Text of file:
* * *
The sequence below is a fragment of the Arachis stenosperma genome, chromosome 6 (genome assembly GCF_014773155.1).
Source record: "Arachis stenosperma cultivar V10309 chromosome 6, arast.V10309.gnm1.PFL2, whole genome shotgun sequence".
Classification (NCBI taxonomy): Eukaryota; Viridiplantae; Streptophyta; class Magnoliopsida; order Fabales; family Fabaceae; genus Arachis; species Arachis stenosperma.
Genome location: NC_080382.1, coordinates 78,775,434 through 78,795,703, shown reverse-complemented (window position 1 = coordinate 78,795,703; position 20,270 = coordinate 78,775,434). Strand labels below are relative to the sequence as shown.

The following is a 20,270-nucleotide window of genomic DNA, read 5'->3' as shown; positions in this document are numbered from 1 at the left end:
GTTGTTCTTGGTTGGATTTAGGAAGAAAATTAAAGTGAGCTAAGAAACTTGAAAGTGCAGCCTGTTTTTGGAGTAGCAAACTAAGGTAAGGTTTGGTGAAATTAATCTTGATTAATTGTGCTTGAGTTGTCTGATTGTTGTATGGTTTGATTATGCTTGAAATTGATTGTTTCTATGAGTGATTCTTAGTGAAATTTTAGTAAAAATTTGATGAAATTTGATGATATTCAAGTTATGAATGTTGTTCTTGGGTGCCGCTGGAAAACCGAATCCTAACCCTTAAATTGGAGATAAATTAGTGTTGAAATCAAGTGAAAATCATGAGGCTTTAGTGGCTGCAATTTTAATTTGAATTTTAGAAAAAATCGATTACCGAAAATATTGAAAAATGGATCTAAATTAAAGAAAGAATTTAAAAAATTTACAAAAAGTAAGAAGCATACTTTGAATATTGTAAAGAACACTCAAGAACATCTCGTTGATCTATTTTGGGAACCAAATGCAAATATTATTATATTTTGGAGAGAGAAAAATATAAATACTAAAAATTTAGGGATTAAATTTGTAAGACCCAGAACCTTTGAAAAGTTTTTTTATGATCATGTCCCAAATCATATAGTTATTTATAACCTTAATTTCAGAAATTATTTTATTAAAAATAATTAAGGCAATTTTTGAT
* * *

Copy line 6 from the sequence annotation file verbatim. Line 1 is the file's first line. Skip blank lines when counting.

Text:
GTTGTTCTTGGTTGGATTTAGGAAGAAAATTAAAGTGAGCTAAGAAACTTGAAAGTGCAGCCTGTTTTTGGAGTAGCAAACTAAGGTAAGGTTTGGTGAAATTAATCTTGATTAATTGTGCTTGAGTTGTCTGATTGTTGTATGGTTTGATTATGCTTGAAATTGATTGTTTCTATGAGTGATTCTTAGTGAAATTTTAGTAAAAATTTGATGAAATTTGATGATATTCAAGTTATGAATGTTGTTCTTGGGTGCCGCTGGAAAACCGAATCCTAACCCTTAAATTGGAGATAAATTAGTGTTGAAATCAAGTGAAAATCATGAGGCTTTAGTGGCTGCAATTTTAATTTGAATTTTAGAAAAAATCGATTACCGAAAATATTGAAAAATGGATCTAAATTAAAGAAAGAATTTAAAAAATTTACAAAAAGTAAGAAGCATACTTTGAATATTGTAAAGAACACTCAAGAACATCTCGTTGATCTATTTTGGGAACCAAATGCAAATATTATTATATTTTGGAGAGAGAAAAATATAAATACTAAAAATTTAGGGATTAAATTTGTAAGACCCAGAACCTTTGAAAAGTTTTTTTATGATCATGTCCCAAATCATATAGTTATTTATAACCTTAATTTCAGAAATTATTTTATTAAAAATAATTAAGGCAATTTTTGAT